Mr Pierre Mirlesse, Hewlett Packard Enterprise – EMEA, facilitated the Moderated High-Level Policy Session 9 – ICT applications and services. The panel debated actionable insights and best practices from Nigeria, Oman, Azerbaijan, and Mexico. Their shared insight was that: the collaboration between private, public and academic actors has proven a key driver in successful ICT application and services.

Ms Cristina Valdés Arguelle, Geneva International Model of United Nations, moderated the Moderated High-Level Policy Session 10 – Inclusiveness – access to information and knowledge for all. She stressed the need to implement inclusive access to information. She noted that education in the field of digital skills has been fostered among youth.

Ms Moira de Roche, IFIP International, facilitated the Moderated High-Level Policy Session 11 – ICT application and services. The panellists from her session included representatives from the government, NGOs and the International Telecommunication Union (ITU). They recognised as fresh priorities green computing; cybersecurity, accessibility and connectivity. The ITU has been working with the International Labour Organization (ILO) to produce a toolkit for digital skills. 3D augmented reality has been used in the health sector to teach doctors in underserved areas.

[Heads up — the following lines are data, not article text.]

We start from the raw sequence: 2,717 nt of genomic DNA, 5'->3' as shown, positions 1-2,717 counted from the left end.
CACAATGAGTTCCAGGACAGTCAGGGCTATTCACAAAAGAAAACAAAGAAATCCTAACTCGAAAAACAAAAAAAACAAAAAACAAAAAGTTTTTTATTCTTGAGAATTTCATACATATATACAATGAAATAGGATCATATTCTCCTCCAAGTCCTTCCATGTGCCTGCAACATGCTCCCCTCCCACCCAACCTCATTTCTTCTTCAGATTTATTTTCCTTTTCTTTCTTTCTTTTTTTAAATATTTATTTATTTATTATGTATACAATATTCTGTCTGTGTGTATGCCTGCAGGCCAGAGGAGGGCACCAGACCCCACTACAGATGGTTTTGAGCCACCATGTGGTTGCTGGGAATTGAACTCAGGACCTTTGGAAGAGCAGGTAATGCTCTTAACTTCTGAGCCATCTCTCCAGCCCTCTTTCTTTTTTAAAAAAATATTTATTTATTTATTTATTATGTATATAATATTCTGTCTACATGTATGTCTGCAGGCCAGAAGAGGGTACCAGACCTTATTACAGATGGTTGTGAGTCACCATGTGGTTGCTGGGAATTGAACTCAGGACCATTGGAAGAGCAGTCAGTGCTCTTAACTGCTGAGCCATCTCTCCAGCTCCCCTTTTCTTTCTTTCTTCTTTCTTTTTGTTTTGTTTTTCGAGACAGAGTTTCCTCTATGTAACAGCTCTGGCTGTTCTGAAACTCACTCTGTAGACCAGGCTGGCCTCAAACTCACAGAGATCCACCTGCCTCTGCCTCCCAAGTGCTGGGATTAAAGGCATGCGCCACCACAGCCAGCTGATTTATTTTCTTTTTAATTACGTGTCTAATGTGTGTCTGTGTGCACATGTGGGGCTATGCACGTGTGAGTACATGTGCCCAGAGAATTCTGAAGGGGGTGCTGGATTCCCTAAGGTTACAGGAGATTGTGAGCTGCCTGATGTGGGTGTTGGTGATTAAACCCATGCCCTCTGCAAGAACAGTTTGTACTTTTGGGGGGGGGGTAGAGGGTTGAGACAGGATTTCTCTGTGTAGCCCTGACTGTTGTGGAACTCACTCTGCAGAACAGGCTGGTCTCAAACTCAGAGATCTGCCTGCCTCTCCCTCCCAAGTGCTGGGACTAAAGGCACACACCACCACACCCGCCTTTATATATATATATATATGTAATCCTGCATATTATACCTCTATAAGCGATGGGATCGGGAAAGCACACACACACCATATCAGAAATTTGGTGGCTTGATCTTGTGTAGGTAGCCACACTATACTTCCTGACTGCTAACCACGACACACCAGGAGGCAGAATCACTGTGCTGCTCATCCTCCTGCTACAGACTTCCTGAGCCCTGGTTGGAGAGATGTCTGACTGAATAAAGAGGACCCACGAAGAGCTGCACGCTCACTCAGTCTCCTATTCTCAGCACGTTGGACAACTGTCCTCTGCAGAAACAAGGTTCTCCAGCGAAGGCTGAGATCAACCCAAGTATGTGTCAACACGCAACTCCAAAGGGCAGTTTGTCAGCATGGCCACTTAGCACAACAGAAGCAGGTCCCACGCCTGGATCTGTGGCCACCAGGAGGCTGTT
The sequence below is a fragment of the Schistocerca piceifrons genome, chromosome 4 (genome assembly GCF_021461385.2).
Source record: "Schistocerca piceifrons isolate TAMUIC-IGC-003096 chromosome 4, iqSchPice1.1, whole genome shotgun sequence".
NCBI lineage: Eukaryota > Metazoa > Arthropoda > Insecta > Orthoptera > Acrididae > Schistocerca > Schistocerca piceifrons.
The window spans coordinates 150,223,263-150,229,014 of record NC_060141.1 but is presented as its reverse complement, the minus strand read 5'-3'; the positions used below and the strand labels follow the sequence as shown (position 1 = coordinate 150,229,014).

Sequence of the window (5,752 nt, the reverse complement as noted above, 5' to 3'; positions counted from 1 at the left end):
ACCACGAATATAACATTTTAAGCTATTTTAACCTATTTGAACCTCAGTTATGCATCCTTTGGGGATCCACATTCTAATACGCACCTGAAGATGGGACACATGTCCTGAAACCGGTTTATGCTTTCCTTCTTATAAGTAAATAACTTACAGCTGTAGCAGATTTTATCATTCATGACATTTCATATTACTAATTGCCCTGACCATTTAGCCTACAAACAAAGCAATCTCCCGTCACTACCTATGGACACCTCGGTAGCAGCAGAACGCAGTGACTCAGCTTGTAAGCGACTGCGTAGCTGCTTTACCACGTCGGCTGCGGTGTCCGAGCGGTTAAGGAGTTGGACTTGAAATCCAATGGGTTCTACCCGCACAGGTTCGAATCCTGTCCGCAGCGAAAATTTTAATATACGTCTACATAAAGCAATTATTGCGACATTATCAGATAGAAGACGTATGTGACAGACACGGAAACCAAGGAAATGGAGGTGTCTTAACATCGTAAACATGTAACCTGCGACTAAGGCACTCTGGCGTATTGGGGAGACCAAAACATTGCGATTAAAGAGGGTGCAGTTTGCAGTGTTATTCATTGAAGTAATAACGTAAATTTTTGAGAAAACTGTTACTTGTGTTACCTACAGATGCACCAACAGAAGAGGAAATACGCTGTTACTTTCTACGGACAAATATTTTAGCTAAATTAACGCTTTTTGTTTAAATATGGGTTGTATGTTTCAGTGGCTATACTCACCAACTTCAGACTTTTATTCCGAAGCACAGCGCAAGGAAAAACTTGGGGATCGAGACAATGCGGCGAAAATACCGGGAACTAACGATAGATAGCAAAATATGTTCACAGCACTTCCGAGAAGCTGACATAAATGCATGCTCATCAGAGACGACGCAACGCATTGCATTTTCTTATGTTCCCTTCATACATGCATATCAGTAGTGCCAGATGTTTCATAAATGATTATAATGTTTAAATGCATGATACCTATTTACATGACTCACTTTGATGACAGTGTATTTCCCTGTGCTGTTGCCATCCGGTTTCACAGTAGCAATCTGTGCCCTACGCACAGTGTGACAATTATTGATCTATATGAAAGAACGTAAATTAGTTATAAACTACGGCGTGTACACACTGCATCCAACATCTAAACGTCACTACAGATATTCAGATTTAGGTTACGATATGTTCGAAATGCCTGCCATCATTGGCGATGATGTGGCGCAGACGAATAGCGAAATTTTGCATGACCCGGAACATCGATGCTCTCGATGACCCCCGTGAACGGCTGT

Ms Ayanna Samuels, consultant, She Leads It, Jamaica, facilitated the Moderated High-Level Policy Session 12 – Gender mainstreaming. The session discussed actions to secure gender equality in the ICT sector. Samuels presented some figures: 184 million fewer women than men own a mobile phone; only 2% of venture funding went to women in the US, in 2017; 98 million girls are out of school; 1 out of 5 girls is married, preventing them from realising their full educational potential; 250 million fewer women use the Internet than men; in Europe, only 17% of IT jobs are held by women.

Ms Natalia Vicente, EMEA Satellite Operators Association (ESOA), facilitated the Moderated High-Level Policy Session 13 – Digital economy and trade. The digital divide has increased: in developing countries, just 2% of the population use e-commerce, in comparison to 60% to 80% of the population in developed countries; globally, 25% fewer women use the Internet than men. The solutions encompass building infrastructure, data transfers, and enhancing collaboration among different stakeholders.

Mr Alfredo Ronchi, EC MEDICI Framework of Cooperation, facilitated the Moderated High-Level Policy Session 14 – Knowledge societies, capacity building and e-learning/media. The panellists agreed that capacity building is fundamental to enhance e-learning.

Mr George Anthony Giannoumis, Oslo and Akershus University College of Applied Sciences, facilitated the Moderated High-Level Policy Session 1 – WSIS Action Lines and the 2030 Agenda. Several delegates emphasised the need to ensure that ICTs promote equality and an inclusive society. The priorities listed were: the implementation of fibre optics; ensuring everyone can access ICTs equally; and big data analytics as a mechanism for achieving the SDGs.

Ms Renata Avila, Web Foundation, facilitated the Moderated High-Level Policy Session 2 – Bridging digital divides. She affirmed that priorities are related to: the connectivity of the rural population; high-quality foreign investment in least developed countries, and the importance of preparing the entire economy for digitalisation. 

The session was closed with the delivery of certificates and prizes to the facilitators.

 

By Ana Corrêa